TPM News

The White House said today the Obama administration won't make a decision "for weeks" on whether to hold a civilian trial or military tribunal, or where to hold it, for self-proclaimed Sept. 11 mastermind Khalid Sheikh Mohammed.

"The White House is continuing to review what the available options are that would bring the 9/11 detainees to justice," an administration official said in a statement. "No decision has been made, and we do not expect a decision for weeks as the review process is ongoing."

The administration originally planned to hold a civilian trial for Mohammed and other suspected terrorists in New York City, near the site of the World Trade Center. But opposition, from state and city officials as well as national lawmakers, has caused them to reconsider.

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Rep. Parker Griffith (R-AL), who switched from the Democrats to the GOP in December, will be delivering tomorrow's weekly Republican YouTube address -- presumably from the standpoint of being a medical doctor who is opposing the Dems on health care. As we've previously noted, there is a huge irony in this particular doctor being embraced by the GOP -- after they openly accused him of some very serious acts of medical malpractice, when they ran against him in 2008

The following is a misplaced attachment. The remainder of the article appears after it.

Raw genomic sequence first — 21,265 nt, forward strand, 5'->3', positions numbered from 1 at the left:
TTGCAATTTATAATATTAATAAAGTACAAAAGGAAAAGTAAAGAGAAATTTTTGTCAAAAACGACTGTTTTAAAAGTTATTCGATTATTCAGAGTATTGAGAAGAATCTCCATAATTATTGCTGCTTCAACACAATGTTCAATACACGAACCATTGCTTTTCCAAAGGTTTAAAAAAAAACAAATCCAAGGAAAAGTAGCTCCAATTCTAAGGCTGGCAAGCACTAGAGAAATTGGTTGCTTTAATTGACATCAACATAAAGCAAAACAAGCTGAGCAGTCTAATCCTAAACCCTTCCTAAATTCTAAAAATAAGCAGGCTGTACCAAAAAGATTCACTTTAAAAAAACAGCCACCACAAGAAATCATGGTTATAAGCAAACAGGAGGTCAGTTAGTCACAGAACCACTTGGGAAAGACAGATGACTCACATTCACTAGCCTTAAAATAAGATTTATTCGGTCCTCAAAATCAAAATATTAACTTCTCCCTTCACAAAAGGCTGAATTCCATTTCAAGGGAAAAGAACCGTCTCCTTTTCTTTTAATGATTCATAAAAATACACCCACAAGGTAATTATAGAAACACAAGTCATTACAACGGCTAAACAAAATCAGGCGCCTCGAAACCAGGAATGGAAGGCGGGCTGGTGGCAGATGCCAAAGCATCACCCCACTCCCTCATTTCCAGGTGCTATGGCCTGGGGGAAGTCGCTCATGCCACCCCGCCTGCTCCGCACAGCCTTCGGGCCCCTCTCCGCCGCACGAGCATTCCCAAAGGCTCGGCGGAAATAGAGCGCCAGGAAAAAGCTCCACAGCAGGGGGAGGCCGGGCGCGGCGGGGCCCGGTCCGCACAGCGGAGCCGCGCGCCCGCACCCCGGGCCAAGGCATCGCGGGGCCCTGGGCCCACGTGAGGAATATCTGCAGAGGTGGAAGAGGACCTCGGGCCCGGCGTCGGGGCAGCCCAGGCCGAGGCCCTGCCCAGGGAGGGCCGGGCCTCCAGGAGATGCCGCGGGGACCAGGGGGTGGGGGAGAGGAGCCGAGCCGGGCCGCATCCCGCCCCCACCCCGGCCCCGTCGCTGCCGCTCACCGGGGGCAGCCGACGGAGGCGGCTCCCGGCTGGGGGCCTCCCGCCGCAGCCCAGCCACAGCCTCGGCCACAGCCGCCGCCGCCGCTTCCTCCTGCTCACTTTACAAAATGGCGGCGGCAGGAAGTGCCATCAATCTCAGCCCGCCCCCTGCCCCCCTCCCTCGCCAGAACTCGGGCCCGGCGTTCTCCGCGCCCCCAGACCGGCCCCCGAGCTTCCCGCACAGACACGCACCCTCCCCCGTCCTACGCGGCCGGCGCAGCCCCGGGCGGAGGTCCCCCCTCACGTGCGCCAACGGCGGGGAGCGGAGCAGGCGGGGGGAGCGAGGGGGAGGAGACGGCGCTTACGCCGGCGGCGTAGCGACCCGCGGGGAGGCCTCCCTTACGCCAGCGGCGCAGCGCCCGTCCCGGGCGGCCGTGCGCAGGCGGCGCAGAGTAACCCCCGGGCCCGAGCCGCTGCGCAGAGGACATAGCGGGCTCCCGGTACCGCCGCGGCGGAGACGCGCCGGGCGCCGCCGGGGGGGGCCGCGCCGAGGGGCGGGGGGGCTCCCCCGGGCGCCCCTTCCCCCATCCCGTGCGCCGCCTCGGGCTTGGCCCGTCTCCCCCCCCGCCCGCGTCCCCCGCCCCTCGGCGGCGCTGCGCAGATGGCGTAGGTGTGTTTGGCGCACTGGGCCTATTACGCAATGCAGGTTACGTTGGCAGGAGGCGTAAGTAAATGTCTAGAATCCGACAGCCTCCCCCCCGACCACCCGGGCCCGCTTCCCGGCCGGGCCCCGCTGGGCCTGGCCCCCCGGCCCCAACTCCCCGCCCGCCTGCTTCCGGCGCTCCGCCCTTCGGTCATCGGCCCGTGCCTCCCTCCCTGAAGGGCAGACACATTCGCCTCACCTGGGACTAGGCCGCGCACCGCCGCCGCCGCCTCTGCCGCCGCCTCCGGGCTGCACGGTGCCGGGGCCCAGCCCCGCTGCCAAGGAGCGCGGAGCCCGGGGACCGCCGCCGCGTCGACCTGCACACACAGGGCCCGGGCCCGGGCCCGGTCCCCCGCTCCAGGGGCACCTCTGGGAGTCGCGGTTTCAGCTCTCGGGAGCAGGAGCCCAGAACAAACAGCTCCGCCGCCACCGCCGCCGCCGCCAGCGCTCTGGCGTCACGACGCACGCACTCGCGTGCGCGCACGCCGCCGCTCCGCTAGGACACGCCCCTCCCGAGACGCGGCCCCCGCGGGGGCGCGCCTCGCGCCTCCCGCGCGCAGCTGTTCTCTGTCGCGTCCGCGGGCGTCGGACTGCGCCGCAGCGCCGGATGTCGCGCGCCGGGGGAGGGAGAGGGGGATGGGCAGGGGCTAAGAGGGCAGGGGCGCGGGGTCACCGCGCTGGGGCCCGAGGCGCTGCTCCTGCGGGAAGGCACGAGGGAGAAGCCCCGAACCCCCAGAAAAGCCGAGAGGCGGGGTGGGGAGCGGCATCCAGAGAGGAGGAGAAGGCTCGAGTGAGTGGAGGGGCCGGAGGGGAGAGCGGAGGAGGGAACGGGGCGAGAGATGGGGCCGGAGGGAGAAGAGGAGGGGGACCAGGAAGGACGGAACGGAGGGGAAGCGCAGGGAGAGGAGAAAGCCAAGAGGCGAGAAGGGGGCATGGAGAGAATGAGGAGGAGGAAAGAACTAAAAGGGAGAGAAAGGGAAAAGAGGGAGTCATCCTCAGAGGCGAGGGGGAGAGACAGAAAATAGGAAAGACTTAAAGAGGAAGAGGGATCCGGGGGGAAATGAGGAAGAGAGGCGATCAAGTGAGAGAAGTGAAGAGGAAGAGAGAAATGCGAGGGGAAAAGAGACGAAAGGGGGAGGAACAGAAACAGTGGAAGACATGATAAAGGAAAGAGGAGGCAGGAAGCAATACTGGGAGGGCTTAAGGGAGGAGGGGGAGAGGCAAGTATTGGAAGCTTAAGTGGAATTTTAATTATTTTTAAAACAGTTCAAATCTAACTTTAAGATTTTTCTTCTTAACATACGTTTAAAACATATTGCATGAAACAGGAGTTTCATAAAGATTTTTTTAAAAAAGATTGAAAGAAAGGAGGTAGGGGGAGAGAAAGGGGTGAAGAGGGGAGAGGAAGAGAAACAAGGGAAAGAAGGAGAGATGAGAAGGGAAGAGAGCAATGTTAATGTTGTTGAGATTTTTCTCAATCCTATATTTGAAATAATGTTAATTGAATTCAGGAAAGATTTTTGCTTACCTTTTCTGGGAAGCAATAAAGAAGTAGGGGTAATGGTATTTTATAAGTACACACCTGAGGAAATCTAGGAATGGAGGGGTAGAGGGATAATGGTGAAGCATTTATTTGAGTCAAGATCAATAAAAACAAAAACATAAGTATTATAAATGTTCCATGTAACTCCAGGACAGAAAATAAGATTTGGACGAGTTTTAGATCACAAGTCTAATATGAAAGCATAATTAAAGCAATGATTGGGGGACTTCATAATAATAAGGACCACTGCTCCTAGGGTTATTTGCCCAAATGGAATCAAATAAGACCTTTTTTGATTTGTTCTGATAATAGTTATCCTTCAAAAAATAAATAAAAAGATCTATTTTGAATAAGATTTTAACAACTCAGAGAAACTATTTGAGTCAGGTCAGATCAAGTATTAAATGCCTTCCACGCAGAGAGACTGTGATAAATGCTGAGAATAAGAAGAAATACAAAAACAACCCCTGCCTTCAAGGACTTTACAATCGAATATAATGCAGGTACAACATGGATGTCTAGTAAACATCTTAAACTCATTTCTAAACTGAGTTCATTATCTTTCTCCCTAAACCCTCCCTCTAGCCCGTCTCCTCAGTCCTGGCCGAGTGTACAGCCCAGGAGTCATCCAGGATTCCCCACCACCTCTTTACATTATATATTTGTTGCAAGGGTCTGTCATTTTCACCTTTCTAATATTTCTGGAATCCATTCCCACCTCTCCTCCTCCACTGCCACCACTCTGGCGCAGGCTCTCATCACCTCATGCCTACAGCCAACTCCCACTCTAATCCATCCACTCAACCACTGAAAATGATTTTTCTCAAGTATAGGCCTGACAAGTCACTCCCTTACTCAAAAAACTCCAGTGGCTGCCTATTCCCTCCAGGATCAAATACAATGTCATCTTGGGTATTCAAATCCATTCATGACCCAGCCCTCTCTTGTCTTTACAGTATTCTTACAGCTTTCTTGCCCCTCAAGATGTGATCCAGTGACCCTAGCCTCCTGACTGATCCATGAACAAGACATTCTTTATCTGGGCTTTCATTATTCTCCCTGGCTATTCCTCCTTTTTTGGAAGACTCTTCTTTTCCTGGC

"The fact that a doctor who left the Democratic caucus is delivering the address this week is no coincidence," an anonymous senior GOP aide boasted in an e-mail to news organizations. "This is a shot across the bow of any 'moderate' Democrat in the House who is considering voting for a health care bill loaded with tax hikes, Medicare cuts, and notorious backroom deals."